OTC products may be defined as medicinal products which meet certain criteria established by laws, e.g.:
- they are not likely to present a danger either directly or indirectly, even when used correctly, if utilized without medical supervision;
- they do not contain substances or preparations thereof, the activity and/or adverse reactions of which require further investigation;
- they are not specifically intended for hospital treatment;
- its use may not produce very serious adverse reactions requiring a prescription drawn up as required by a specialist and special supervision throughout the treatment;
- they do not contain a substance classified as a narcotic or a psychotropic substance;
- medicinal products are not likely, if incorrectly used, to present a substantial risk of medicinal abuse, to lead to addiction or be misused for illegal purposes, etc.
5. Are there any limitations on locations or channels through which OTC products may be sold?
Currently OTC products may be sold in pharmacies only.
However, there is a project of a new regulation, which, if comes into force, would allow the sale of OTC products also in other market places. For more information please see Regulatory Reforms.
6. What health, advertising, and marketing claims may be made for OTC products?
Advertisement of OTC medicinal products must contain mandatory information established by laws, e.g. the pharmaceutical form and strength of the medicinal product; a list of information which is essential for the proper use of the medicinal product (therapeutic indications, the method of administration, dosage, special warnings, contra-indications), etc.
Advertising of OTC products to the general public may not include any information that is mentioned in answer No. 2 above.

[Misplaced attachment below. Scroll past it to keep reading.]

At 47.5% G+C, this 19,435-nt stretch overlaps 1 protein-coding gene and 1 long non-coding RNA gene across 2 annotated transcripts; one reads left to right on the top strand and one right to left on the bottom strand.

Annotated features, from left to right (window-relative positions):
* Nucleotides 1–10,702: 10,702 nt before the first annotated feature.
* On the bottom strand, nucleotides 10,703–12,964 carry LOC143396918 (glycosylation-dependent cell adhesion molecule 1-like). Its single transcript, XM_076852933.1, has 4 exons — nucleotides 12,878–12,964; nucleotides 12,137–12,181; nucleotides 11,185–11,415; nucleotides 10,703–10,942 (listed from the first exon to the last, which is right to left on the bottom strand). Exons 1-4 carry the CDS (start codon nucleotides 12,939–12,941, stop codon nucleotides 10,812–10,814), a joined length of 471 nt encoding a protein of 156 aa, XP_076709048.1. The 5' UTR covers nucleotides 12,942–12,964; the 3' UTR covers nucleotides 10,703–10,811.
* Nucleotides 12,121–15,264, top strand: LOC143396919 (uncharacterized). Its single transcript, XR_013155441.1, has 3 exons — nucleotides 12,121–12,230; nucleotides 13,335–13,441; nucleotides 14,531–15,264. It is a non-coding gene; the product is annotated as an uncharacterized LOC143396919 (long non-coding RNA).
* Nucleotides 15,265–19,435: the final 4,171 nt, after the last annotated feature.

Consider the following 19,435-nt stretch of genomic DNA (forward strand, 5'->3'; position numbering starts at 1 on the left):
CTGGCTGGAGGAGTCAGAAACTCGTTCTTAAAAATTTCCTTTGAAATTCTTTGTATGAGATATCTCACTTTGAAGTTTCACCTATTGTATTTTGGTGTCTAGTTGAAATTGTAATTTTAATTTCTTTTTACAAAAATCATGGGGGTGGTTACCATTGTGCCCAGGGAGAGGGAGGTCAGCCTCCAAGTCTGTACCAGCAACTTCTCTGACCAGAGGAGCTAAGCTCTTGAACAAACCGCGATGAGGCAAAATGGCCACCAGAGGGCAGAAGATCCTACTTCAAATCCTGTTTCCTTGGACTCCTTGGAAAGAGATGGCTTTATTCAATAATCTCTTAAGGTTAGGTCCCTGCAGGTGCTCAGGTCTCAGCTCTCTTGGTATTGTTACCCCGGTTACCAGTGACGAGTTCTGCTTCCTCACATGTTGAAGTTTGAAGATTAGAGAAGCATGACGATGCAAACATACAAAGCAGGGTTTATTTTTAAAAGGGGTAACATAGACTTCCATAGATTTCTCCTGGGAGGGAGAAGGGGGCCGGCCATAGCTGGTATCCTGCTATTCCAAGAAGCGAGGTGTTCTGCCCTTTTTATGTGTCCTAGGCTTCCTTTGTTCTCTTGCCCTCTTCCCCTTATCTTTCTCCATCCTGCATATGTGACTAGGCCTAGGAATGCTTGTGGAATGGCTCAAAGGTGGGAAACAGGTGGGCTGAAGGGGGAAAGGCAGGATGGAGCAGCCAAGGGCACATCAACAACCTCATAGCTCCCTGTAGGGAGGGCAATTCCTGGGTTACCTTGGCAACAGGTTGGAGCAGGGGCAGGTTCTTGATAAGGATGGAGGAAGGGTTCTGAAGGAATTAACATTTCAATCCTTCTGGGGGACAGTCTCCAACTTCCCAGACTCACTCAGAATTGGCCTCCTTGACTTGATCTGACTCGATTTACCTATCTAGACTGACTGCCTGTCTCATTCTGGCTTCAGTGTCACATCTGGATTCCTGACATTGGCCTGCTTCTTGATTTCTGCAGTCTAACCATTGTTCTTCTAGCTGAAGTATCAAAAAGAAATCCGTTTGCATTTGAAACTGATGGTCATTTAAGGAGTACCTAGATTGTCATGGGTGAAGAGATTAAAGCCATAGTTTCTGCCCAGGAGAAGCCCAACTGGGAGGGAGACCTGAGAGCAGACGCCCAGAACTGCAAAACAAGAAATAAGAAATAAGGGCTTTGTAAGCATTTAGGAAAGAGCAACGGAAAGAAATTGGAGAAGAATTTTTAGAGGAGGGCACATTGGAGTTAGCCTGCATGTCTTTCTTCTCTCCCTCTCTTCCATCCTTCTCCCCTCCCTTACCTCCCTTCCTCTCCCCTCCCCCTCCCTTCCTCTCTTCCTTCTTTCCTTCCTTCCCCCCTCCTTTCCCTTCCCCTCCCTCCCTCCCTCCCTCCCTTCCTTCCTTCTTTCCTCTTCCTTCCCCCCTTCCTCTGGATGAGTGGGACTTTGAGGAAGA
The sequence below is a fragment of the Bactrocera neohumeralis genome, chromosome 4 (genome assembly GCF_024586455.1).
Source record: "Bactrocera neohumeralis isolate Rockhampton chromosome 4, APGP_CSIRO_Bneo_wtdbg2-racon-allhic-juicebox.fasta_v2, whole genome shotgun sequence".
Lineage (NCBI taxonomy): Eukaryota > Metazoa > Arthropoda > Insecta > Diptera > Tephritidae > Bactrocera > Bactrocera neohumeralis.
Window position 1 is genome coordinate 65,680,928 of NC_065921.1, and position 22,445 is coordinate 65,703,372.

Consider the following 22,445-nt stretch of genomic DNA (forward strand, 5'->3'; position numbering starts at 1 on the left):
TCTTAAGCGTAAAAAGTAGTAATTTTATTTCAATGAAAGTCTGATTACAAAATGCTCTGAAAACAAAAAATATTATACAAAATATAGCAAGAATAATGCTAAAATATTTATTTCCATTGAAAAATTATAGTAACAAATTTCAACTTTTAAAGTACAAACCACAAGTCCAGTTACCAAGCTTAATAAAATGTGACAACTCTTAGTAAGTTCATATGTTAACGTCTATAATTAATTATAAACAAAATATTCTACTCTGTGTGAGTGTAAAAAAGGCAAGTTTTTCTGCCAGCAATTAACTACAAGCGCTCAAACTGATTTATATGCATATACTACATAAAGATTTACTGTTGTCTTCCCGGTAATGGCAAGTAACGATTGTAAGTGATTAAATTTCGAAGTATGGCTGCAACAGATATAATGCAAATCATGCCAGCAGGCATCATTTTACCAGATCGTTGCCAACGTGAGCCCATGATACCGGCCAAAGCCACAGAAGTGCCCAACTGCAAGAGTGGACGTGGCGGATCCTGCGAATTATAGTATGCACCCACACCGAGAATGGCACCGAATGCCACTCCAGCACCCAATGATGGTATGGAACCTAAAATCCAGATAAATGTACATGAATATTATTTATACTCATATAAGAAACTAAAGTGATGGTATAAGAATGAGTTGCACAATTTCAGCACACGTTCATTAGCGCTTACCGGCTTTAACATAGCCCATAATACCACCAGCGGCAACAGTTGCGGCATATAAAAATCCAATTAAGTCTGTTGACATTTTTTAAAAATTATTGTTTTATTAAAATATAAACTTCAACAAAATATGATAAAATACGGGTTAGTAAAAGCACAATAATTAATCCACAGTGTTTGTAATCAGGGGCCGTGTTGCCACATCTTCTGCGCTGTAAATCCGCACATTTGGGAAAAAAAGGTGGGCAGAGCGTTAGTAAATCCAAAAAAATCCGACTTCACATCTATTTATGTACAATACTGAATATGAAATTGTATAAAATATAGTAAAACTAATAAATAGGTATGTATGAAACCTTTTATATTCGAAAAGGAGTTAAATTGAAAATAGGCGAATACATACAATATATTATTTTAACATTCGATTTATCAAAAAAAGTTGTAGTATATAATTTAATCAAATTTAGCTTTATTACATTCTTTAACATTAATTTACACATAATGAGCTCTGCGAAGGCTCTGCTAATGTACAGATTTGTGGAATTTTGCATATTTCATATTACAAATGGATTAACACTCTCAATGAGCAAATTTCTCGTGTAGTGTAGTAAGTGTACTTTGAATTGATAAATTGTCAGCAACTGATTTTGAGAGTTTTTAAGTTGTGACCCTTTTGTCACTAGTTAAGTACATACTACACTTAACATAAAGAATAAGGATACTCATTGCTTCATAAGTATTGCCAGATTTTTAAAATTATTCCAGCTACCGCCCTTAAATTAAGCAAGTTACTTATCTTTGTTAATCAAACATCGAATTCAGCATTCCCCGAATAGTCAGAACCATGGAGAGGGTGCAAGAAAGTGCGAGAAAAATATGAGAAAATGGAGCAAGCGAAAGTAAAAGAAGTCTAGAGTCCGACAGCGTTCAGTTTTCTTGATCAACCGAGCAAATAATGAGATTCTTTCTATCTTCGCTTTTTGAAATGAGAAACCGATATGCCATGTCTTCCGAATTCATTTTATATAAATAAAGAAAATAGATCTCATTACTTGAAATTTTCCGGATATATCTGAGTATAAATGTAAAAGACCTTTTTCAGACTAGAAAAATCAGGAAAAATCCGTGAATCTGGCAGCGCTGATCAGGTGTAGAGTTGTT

7. Can OTC products be marketed or advertised directly to the public?
Yes, OTC products may be advertised directly to the public.
8. What is the mechanism by which a prescription-only product can be converted to an OTC product?
A prescription-only product can be converted to an OTC product by re-registering the medicinal product or by changing the classification thereof according to certain criteria set out in the Law on Pharmacy and the European Commission’s recommendation for the modification of the classification of medicinal products for human use.
9. What are the requirements for the importation of either traditional medicines or OTC products?
In order to import either traditional medicines or OTC products from third countries (non-EEA countries), it is necessary to obtain a manufacturing licence.
Medicinal products importable from third countries must be manufactured:
- by the companies duly authorized by the competent authorities of that country to engage in the manufacturing of medicinal products, and
- in accordance with the standards of good manufacturing practice (GMP), which are at least equivalent to those laid down by the European Union.
Every batch of medicines imported from third countries must be certified as having been manufactured and tested in accordance with GMP and in conformance with the marketing authorisation before it can be released onto the market in Lithuanian (and the EU). If the medicinal product is manufactured outside the EU and has been imported, it needs to undergo full analytical testing in the EU, unless a mutual recognition agreement is in place between the EU and the exporting country.